My wife and mother (and my repeat clients!)can attest to the fact that one of my favorite things to say is: “Do you want the good news or the bad news?” I can always find a way to fit this around just about anything, usually in jest (but sometimes not). So, much like my casual saying, there is good news and bad news. The good news is, several important and relevant facts have come to light since the last time I had a chance to post an update. The bad news is that several of them came about during a storm that apparently made national news for a brief period. Where was I during this ‘perfect storm’? In the middle of a 39 mile run home from a trip, in open water!
The first thing I learned for certain this week is that the Tarpon have definitely moved out of the pass. The bad news is jigging has all but come to a standstill. We did manage 3 or 4 decent hook ups on a jig, with 2 to the boat. The good news is that we were pretty much the only boat in the pass, so we had the whole place to ourselves. This made the task of getting those hooked fish to the boat just a little bit easier. The other bit of good news is that these fish are DEFINITELY still around. Crabs, threadfins, large whitebait, ladyfish, and even some 12 inch anchovies from offshore have all been producing well. If you ask me, fishing these scattered fish may be slower paced than some people like (and you definitely need more patience and a bit more fishing time) but it produces as many, if not more fish to the boat.
The second thing I learned is to always trust my instincts. The bad news: I have had to cancel one trip this month for possible impending weather. This is possibly the hardest decision a guide or captain can make. The weather isn’t there yet, but the safety and happiness of your clients depends on you making the right call. I think there is just always that lingering feeling of “what if I call it and get back to the dock and it never actually hits or it clears up in twenty minutes”. The good news: I am a pretty good judge of weather, as proof by the 3rd thing I learned.
The third and final lesson is kind of a bundle. The bad news: I spent about thirty minutes in absolutely the windiest conditions I have ever been in while on, or near the water. Add to that 4ft+ seas, pouring rain, and lightning so close the boom happened about the same time you saw the whole sky around you light up (mind you I am traveling in open water with a giant shiny lightning rod that I am hanging on to). The good news: I made the right call, used all 250 Yamaha horses, and got my clients for that day off onto the beach (it was a beach pickup location in Sanibel, VERY cool) just in time so that they stayed safe, happy, and dry. More good news: I had a revelation about my Century 2202 Tower, and the Century Boat Company in general. They build one HELL of a bay boat. I have spent my life on boats, and I would say I tend to push things to the limit when I am out alone (never with clients)…and this was probably the limit of most boats. There were registered gusts of almost 70mph, 4ft breakers, and this boat got me home at 40mph without even breaking a sweat. It is also the DRIEST boat I have ever been on. Since I have owned this boat, including this storm (with quartering seas no less) I have not taken even ONE face full of spray. As a matter of fact, I don’t think anyone on this boat has gotten wet from anything that wasn’t rain or sweat from their battle with some real bruiser tarpon, sharks, and kings.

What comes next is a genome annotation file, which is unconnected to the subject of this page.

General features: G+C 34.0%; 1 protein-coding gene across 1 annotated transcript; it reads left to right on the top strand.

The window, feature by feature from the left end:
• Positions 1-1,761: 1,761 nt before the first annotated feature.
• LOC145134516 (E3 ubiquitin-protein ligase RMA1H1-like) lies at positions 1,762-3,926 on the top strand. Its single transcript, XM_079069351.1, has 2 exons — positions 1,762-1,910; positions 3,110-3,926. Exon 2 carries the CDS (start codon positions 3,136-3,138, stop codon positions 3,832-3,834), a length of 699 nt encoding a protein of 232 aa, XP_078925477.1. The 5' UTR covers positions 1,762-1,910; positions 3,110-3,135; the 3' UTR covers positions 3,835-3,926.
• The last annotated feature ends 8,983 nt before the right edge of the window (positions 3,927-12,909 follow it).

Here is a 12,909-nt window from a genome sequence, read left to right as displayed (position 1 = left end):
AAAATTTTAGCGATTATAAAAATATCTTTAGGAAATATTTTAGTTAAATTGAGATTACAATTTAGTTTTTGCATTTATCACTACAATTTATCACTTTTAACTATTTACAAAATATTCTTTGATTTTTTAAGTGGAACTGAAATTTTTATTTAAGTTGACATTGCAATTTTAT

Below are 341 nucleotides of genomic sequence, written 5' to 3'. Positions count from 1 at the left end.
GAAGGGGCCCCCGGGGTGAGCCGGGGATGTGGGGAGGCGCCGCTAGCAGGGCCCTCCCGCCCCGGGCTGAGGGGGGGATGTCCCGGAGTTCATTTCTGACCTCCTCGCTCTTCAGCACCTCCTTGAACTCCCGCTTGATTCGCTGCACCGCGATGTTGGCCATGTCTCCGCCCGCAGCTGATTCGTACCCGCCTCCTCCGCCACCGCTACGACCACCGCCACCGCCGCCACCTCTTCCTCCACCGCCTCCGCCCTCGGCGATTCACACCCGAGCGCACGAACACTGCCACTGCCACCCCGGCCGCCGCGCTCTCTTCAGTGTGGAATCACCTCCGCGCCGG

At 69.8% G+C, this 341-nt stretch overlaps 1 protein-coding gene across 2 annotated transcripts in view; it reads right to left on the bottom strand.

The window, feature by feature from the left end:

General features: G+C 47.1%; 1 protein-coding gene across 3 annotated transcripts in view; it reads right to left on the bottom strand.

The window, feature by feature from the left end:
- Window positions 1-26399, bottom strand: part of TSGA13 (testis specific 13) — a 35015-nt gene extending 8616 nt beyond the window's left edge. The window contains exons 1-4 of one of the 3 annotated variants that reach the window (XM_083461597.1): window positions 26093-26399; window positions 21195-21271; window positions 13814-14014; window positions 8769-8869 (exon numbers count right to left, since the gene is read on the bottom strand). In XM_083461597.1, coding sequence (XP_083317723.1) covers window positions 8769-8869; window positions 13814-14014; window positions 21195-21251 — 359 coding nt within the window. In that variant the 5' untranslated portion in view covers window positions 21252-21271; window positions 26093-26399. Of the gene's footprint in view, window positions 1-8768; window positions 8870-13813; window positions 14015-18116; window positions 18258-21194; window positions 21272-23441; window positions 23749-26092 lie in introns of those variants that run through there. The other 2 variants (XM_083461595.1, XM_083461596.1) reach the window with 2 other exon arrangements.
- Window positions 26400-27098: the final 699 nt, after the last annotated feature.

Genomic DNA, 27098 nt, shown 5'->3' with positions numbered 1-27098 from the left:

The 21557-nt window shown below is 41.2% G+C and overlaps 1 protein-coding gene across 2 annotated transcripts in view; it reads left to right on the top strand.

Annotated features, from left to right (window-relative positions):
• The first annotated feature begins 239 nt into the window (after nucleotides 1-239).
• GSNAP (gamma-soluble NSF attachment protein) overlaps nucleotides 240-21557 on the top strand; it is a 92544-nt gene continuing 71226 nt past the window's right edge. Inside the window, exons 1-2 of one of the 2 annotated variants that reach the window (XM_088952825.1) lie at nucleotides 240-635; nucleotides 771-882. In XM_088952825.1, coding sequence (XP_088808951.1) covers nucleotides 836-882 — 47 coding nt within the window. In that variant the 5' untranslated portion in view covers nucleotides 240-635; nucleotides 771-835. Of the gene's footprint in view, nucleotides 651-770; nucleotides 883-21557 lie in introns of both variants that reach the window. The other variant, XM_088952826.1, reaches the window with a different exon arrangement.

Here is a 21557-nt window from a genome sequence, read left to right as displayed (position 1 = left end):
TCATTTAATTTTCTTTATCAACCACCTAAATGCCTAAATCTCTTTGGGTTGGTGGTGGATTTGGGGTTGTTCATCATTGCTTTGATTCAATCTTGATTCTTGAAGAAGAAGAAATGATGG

So the fishing is good, changing, but good. The Snook fishing could not possibly get any better, Nearshore Kings have numbered in the double digits with tournament-winning size fish on almost every trip, and the sharks are staying hungry. I would like to personally thank Century boats for getting me back safe, sound, and salt free (I cant say dry). My 2202 had the speed to get my clients off without a hitch, and to get me back to the dock through one hell of a storm. I didn’t take any pictures fishing this week, just stayed a bit too busy on the boat (good for my clients, bad for followers of the blog), but I did snap a couple shots as I approached the storm as I moved the camera and my phone to a safer location.
Enjoy, and be safe…I should take my own advice, but hey I like to live on the edge sometimes.
The GOOD news: is the fishing is spectacular and is’nt slowing down
The BAD news: Your at work and arent booked for a trip next weekend. Dont you deserve some time off?